Jimmy Connors and his girl-friend want to take part in Paul Whiteman's highschool's band contest, but they cannot afford the fare. But per chance the meet Paul Whiteman in person and are ... See full summary »
Paul Whiteman and Orchestra
Bob Gordon is staging a new Broadway Show, but he is short of money. He gets an offer of money by the young widow Lillian, if she can dance in his new show. Bert Keeler, a newspaper man, ... See full summary »
Princess Marie de Namours de la Bonfain is a beautiful, young, sophisticated French princess of 23, who finds more worth in true love than a title. On the eve of her arranged marriage, to a Spanish-grandee, whom she doesn't love, her maid, Marietta comes to her to say farewell. Marietta is to leave that night on a cargo ship bound for New Orleans where she is to make a new life and find a husband. Princess Marie trades places with Marietta to escape her unwanted marriage and takes on the maid, Marietta's identity. While sailing, the cargo ship is taken hostage by pirates, but, Captain Richard Warrington and his mercenaries soon come to the rescue. Captain Warrington is quickly taken by the beautiful princess aka Marietta and she with him. But, he has no interest in marriage and she's afraid she might be recognized. Meanwhile in France, a search and reward is out for Princess Marie's whereabouts. Princess Marie's Uncle and fiancée soon discover that she is in New Orleans and sail for ...Written by
Reportedly, some controversy arose over the inclusion of the song "Ah, Sweet Mystery of Life" in the film because it was known by many to be the theme song of Forest Lawn Memorial Park and Mortuary. See more »
The 17th Century French nuns have plucked eyebrows and wear make-up and lipstick. See more »
[after rescuing the Casquette girls]
Alright, boys. Turn away and grit your teeth; that's contraband.
See more »
This is just a flat out good movie! Maybe I should say a GREAT movie. Although I've been a fan over the past few decades of many films and performers of the 1930s--including the amazing dancing team of (who else?) Fred Astaire and Ginger Rogers--until yesterday I'd never seen a film featuring Nelson Eddy and Jeanette MacDonald. Then, by chance a couple of weeks ago, I heard some singing by Eddy and started checking his and Jeanette's work on Youtube.
This led me to many scenes and songs on good old Youtube. The singing was, well, fabulous, and the chemistry between the stars was kinetic, but I figured that, outside of the songs themselves, the movies would probably be syrupy sweet and impossibly dated. That seemed to be the buzz, and otherwise, why weren't they more popular with today's audiences. Still, I had to see a whole film after those tantalizing Youtube scenes.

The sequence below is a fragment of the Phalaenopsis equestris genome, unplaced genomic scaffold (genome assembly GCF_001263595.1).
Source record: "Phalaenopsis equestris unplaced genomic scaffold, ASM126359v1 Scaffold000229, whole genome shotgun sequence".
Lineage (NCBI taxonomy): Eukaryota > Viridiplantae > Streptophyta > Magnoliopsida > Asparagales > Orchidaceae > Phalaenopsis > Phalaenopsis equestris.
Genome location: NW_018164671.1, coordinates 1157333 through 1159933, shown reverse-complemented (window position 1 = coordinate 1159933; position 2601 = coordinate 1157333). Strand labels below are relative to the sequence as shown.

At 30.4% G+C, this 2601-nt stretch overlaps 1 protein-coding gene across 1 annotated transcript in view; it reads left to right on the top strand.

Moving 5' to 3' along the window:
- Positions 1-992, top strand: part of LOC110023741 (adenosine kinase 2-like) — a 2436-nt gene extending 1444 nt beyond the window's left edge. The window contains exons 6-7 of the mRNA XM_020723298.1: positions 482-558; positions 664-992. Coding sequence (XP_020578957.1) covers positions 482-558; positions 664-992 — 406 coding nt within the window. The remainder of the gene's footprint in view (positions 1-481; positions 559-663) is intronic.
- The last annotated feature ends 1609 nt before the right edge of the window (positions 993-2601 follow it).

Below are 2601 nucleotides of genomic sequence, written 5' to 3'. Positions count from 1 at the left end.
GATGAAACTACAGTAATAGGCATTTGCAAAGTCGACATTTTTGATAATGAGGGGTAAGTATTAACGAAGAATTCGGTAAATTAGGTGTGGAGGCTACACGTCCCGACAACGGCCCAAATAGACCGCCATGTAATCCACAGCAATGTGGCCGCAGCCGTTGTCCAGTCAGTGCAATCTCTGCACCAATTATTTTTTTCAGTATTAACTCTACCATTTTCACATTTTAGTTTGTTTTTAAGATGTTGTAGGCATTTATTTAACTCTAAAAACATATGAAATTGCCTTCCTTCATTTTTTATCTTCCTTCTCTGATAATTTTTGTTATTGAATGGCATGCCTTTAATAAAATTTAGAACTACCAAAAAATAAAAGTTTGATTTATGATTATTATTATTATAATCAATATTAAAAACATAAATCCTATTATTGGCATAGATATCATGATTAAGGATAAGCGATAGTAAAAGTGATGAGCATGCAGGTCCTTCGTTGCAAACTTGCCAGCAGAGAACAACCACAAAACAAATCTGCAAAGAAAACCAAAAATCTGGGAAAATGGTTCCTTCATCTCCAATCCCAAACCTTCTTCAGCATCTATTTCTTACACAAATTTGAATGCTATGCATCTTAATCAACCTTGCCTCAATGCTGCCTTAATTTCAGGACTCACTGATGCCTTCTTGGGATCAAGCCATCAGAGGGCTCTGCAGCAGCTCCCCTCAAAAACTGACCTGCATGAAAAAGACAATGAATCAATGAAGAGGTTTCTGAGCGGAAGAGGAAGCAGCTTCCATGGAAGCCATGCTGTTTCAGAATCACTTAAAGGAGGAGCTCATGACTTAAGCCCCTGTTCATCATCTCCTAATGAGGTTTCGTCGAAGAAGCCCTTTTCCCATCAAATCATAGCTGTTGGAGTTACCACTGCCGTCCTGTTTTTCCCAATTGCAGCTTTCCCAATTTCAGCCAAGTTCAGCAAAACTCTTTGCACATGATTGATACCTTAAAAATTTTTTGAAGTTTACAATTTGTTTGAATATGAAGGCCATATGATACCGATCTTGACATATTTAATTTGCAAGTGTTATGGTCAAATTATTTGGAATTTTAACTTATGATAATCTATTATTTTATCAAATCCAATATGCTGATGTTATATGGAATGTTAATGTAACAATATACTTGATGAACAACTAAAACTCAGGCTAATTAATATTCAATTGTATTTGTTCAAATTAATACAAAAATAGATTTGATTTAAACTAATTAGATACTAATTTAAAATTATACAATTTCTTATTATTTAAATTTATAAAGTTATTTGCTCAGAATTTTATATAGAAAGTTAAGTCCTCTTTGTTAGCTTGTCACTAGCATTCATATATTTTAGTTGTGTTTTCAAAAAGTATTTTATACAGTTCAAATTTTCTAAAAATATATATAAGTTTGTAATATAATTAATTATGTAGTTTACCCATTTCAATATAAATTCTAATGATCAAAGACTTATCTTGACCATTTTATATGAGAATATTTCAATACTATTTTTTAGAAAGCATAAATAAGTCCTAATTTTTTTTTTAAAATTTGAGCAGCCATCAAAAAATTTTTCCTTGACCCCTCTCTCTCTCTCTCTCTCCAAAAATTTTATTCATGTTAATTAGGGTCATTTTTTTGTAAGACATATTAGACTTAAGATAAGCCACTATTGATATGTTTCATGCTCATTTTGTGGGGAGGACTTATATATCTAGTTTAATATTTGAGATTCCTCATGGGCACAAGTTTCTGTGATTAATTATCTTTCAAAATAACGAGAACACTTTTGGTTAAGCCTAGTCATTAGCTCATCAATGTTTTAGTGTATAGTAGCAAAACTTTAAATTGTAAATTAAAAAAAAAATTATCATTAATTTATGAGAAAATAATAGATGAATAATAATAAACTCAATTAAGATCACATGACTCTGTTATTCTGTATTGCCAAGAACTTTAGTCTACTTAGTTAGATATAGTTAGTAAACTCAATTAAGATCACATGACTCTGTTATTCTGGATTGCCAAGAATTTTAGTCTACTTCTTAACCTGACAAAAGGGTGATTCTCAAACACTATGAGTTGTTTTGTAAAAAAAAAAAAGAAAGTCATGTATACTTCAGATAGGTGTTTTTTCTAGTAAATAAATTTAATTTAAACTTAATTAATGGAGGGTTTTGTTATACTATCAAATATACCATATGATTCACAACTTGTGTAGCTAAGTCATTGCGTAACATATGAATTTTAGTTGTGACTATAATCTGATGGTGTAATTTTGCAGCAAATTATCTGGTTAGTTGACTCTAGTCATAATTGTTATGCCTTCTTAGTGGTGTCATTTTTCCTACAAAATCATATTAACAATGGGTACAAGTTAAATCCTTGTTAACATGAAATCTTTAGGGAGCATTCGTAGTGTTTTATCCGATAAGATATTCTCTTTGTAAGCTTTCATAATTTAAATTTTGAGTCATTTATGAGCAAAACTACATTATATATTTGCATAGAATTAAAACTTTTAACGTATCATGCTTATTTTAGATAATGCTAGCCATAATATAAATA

Still, actually finding their films isn't all that easy. There is nothing much on Netflix and few videos of any kind seem to be currently in print. Still, I managed to track down and buy a DVD of 'Naughty Marietta' from an independent outlet--and was amazed at how good it was, and not just the songs!
It has a compelling plot, a whole variety of settings going up and down the social ladder from posh Louis XV Paris to the bayous of the rugged Louisiana frontier. It also features some appealing comic moments from MGM's team of crack character actors. Frank Morgan (later the man behind the curtain in the Wizard of Oz) particularly stands out as the likably incompetent governor of French colonial New Orleans.
And even in their non-singing scenes, the chemistry between the two stars remains electric. I somehow hadn't realized, at least until my Youtube explorations, that Jeanette MacDonald was drop-dead gorgeous--but she was. She also had a great deal of vivacity and charm-- and, boy, could she sing. Eddy's acting has been criticized, and maybe he didn't have tremendous emotional range, but he does have a real presence on the screen along with that electric connection with Jeanette. And when he sings, his voice acts for him! Moreover, as a singer, he's even better than Jeanette.
All in all, the effect is remarkable and one can see why these movies were so immensely popular in their own time. Moreover, overall, I'd rate the non-musical elements of Naughty Marietta (plot, dialog, characterization, acting, setting, thematic development) as superior to most or all of the non-musical moments of Astaire-Rogers, although their movies are, of course, far better known today. In Astaire-Rogers one is often wishing they'll get through this silly scene of dialog and get to the next dance, but that doesn't happen in Naughty Marietta, where the songs seem to grow organically out of the intriguing dramatic situations.
I'm going to track down more films in the Eddy-MacDonald series. This one certainly far exceeded my expectations!
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